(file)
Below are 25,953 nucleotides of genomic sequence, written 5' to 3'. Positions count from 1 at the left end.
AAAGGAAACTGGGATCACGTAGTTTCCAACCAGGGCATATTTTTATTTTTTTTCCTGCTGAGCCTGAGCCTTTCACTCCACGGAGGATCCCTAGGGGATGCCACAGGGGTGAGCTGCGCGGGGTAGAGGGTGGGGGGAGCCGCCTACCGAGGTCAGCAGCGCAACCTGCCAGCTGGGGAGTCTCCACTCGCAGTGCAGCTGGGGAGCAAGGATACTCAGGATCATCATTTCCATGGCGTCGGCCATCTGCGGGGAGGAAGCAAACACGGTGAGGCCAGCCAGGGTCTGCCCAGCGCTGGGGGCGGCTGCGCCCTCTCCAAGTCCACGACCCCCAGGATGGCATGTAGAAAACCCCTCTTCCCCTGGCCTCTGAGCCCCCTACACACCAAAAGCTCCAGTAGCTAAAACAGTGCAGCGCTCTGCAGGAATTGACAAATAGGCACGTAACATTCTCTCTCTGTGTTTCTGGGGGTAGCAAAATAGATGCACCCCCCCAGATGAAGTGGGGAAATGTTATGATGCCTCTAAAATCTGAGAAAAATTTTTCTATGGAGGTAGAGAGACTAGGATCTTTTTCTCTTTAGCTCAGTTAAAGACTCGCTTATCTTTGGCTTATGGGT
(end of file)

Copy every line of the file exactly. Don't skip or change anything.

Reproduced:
Below are 25,953 nucleotides of genomic sequence, written 5' to 3'. Positions count from 1 at the left end.
AAAGGAAACTGGGATCACGTAGTTTCCAACCAGGGCATATTTTTATTTTTTTTCCTGCTGAGCCTGAGCCTTTCACTCCACGGAGGATCCCTAGGGGATGCCACAGGGGTGAGCTGCGCGGGGTAGAGGGTGGGGGGAGCCGCCTACCGAGGTCAGCAGCGCAACCTGCCAGCTGGGGAGTCTCCACTCGCAGTGCAGCTGGGGAGCAAGGATACTCAGGATCATCATTTCCATGGCGTCGGCCATCTGCGGGGAGGAAGCAAACACGGTGAGGCCAGCCAGGGTCTGCCCAGCGCTGGGGGCGGCTGCGCCCTCTCCAAGTCCACGACCCCCAGGATGGCATGTAGAAAACCCCTCTTCCCCTGGCCTCTGAGCCCCCTACACACCAAAAGCTCCAGTAGCTAAAACAGTGCAGCGCTCTGCAGGAATTGACAAATAGGCACGTAACATTCTCTCTCTGTGTTTCTGGGGGTAGCAAAATAGATGCACCCCCCCAGATGAAGTGGGGAAATGTTATGATGCCTCTAAAATCTGAGAAAAATTTTTCTATGGAGGTAGAGAGACTAGGATCTTTTTCTCTTTAGCTCAGTTAAAGACTCGCTTATCTTTGGCTTATGGGT